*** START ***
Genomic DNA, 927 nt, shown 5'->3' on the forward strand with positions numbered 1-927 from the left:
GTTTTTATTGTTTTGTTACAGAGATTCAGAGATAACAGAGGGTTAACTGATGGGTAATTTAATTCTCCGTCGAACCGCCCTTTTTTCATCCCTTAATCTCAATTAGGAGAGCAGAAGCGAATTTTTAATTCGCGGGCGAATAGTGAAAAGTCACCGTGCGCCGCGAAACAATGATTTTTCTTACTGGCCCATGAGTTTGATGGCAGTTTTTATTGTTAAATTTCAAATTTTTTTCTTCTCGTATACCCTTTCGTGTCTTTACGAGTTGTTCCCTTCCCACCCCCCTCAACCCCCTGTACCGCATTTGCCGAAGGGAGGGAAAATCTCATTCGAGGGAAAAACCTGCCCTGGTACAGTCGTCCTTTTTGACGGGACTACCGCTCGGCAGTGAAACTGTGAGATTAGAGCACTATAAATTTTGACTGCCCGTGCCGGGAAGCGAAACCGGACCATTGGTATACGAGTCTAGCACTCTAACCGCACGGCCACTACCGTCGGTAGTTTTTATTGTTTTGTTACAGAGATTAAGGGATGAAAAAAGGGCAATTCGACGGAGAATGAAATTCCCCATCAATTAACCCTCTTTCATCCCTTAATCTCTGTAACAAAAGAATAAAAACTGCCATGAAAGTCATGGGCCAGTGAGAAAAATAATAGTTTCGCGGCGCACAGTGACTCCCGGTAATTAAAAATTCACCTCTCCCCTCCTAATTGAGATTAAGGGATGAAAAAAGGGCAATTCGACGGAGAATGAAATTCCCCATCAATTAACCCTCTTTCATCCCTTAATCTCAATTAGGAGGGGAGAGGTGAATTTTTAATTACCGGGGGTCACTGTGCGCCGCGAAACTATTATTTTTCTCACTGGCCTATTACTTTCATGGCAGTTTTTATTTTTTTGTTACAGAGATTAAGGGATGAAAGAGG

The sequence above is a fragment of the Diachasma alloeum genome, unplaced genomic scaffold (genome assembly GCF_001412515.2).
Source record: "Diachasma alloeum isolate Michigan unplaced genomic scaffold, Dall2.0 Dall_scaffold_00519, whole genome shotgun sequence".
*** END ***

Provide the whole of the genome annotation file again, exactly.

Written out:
Genomic DNA, 927 nt, shown 5'->3' on the forward strand with positions numbered 1-927 from the left:
GTTTTTATTGTTTTGTTACAGAGATTCAGAGATAACAGAGGGTTAACTGATGGGTAATTTAATTCTCCGTCGAACCGCCCTTTTTTCATCCCTTAATCTCAATTAGGAGAGCAGAAGCGAATTTTTAATTCGCGGGCGAATAGTGAAAAGTCACCGTGCGCCGCGAAACAATGATTTTTCTTACTGGCCCATGAGTTTGATGGCAGTTTTTATTGTTAAATTTCAAATTTTTTTCTTCTCGTATACCCTTTCGTGTCTTTACGAGTTGTTCCCTTCCCACCCCCCTCAACCCCCTGTACCGCATTTGCCGAAGGGAGGGAAAATCTCATTCGAGGGAAAAACCTGCCCTGGTACAGTCGTCCTTTTTGACGGGACTACCGCTCGGCAGTGAAACTGTGAGATTAGAGCACTATAAATTTTGACTGCCCGTGCCGGGAAGCGAAACCGGACCATTGGTATACGAGTCTAGCACTCTAACCGCACGGCCACTACCGTCGGTAGTTTTTATTGTTTTGTTACAGAGATTAAGGGATGAAAAAAGGGCAATTCGACGGAGAATGAAATTCCCCATCAATTAACCCTCTTTCATCCCTTAATCTCTGTAACAAAAGAATAAAAACTGCCATGAAAGTCATGGGCCAGTGAGAAAAATAATAGTTTCGCGGCGCACAGTGACTCCCGGTAATTAAAAATTCACCTCTCCCCTCCTAATTGAGATTAAGGGATGAAAAAAGGGCAATTCGACGGAGAATGAAATTCCCCATCAATTAACCCTCTTTCATCCCTTAATCTCAATTAGGAGGGGAGAGGTGAATTTTTAATTACCGGGGGTCACTGTGCGCCGCGAAACTATTATTTTTCTCACTGGCCTATTACTTTCATGGCAGTTTTTATTTTTTTGTTACAGAGATTAAGGGATGAAAGAGG

The sequence above is a fragment of the Diachasma alloeum genome, unplaced genomic scaffold (genome assembly GCF_001412515.2).
Source record: "Diachasma alloeum isolate Michigan unplaced genomic scaffold, Dall2.0 Dall_scaffold_00519, whole genome shotgun sequence".